This week I’ve been reading #89

It’s time for another round up of articles, blog posts and stuff from the internet that caught my attention this week.

This Week I've Been Reading #89
Photo: kaboompics

On Being Depressed, Part 1,826

The X-Men and the Legacy of AIDS

Sabrina the Teenage Witch’s feminism is still magical, 20 years later

The Very Uncomfortable Experience of Rewatching Election in 2016

“But the repeated asking of “Have you told your parents?” seems to suggest that an informal, quiet form of acceptance is actually not okay. The question seems to be more of a comment: “That’s well and good, but until you tell your parents and they approve, you aren’t officially out and your transness isn’t real.”” – Have You Told Your Parents?

“It’s easier to act as though our words and actions do not affect others, because if we did become aware of the trickle-down effects of the things we say and do, we’d have to change. And change is work. Change isn’t sexy. Change is a real daunting process. And, changing an identity, facing guilt about one’s actions and words, having to rearrange the pieces of who you are by acknowledging that who you are has hurt others in small and big ways, well, most people do not have the desire to do this.” – The sad burden of giving a f*ck in 2016

“Despite the fact that we have officially entered the age of oversharing—documenting anything and everything on social media from children’s births to family deaths—there are still things women are not supposed to feel, and certainly not to openly discuss. Regretting motherhood is the biggest to date.” – Inside the Growing Movement of Women Who Wish They’d Never Had Kids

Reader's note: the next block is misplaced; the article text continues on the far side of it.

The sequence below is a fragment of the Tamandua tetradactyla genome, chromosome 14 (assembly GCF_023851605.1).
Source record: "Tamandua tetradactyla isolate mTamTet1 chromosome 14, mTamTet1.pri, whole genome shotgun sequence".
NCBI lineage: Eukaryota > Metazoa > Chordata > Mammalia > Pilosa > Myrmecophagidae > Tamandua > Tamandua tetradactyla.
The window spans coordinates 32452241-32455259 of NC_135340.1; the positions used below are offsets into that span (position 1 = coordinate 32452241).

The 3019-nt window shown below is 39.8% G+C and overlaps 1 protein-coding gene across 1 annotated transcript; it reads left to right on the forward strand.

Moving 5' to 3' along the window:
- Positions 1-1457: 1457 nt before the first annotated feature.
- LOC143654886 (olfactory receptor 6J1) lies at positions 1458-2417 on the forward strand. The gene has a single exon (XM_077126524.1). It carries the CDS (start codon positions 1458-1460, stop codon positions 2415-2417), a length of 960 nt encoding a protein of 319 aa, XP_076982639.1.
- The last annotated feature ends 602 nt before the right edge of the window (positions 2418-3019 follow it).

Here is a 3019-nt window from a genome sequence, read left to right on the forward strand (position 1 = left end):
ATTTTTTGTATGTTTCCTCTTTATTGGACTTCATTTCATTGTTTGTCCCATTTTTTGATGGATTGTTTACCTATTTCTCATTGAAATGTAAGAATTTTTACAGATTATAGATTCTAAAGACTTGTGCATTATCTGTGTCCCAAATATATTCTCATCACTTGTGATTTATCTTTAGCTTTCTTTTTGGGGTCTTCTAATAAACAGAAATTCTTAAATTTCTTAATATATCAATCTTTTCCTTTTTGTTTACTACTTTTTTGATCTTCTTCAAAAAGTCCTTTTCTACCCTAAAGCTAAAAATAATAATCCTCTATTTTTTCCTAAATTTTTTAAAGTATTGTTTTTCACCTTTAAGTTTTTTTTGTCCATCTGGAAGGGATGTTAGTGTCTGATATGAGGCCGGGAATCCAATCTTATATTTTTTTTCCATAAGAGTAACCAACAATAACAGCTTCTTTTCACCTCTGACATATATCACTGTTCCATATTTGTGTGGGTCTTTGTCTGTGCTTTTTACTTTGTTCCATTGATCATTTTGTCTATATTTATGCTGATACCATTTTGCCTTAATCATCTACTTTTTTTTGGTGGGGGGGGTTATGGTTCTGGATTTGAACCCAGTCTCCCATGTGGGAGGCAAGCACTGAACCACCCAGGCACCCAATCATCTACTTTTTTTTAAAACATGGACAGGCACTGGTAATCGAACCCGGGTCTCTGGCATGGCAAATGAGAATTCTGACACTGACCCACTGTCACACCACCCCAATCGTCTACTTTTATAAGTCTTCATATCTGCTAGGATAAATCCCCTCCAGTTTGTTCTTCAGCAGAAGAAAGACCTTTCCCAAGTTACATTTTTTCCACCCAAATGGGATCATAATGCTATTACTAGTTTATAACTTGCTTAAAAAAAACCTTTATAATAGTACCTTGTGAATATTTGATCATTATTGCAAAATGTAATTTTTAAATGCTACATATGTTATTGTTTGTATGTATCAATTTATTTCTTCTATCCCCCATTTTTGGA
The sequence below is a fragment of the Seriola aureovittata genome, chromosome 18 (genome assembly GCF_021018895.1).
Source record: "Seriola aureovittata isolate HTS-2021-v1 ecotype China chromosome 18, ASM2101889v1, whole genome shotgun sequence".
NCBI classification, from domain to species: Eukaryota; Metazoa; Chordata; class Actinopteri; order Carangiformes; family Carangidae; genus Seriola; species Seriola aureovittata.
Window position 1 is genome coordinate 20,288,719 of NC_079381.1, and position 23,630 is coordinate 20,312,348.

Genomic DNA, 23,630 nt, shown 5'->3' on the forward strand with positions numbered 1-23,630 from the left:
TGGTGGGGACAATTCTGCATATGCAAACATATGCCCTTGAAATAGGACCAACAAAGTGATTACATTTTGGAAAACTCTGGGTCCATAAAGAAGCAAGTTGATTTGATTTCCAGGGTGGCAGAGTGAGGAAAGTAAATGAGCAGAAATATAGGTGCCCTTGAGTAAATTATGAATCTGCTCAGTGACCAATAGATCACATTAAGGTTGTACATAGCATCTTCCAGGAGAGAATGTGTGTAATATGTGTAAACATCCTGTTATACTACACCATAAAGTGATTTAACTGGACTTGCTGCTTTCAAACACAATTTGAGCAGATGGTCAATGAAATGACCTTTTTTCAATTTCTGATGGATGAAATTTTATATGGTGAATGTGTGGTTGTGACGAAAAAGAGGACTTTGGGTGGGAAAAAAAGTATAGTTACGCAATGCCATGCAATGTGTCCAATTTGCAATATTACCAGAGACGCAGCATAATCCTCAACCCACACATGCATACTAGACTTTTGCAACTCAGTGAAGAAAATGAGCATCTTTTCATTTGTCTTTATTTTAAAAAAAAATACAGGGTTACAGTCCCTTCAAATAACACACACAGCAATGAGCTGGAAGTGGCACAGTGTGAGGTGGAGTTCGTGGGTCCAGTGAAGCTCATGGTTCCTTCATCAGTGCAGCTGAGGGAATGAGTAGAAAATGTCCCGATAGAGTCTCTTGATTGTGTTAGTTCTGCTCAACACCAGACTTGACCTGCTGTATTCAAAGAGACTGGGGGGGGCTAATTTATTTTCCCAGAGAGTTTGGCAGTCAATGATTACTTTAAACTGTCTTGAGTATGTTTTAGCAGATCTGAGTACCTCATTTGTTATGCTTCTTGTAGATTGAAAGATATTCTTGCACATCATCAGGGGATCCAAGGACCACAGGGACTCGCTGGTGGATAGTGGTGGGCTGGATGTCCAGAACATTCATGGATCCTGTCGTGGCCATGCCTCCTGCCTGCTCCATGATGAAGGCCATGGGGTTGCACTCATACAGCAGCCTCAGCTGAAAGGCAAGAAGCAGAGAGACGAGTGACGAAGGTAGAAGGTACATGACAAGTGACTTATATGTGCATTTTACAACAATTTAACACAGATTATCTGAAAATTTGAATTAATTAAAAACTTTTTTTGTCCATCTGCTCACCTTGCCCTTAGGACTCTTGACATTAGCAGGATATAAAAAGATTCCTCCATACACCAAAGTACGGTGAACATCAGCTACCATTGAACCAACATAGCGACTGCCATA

“The truth is, poor women aren’t going to be #empowered in the way the word is usually used. When every day is focused on making ends meet, and one’s options are limited (and we cannot express ourselves through our purchases or professional accomplishments), our choices are deeply handicapped. Perhaps you can argue that teaching a poor woman proper savings strategies is “empowering” her to take control of her financial destiny, but what if she doesn’t have money to save? What if she doesn’t earn her own money? What if she has to choose between a single, simple luxury to make her day feel a little better and putting away five dollars? How are any of her choices going to be considered “feminist” when she doesn’t truly have control over them, which is the foundation of the vapid empowerment narrative?” – “Empowerment” Is How Rich Women Convince Themselves That Buying Shit Is Feminist

This Week I've Been Reading #89

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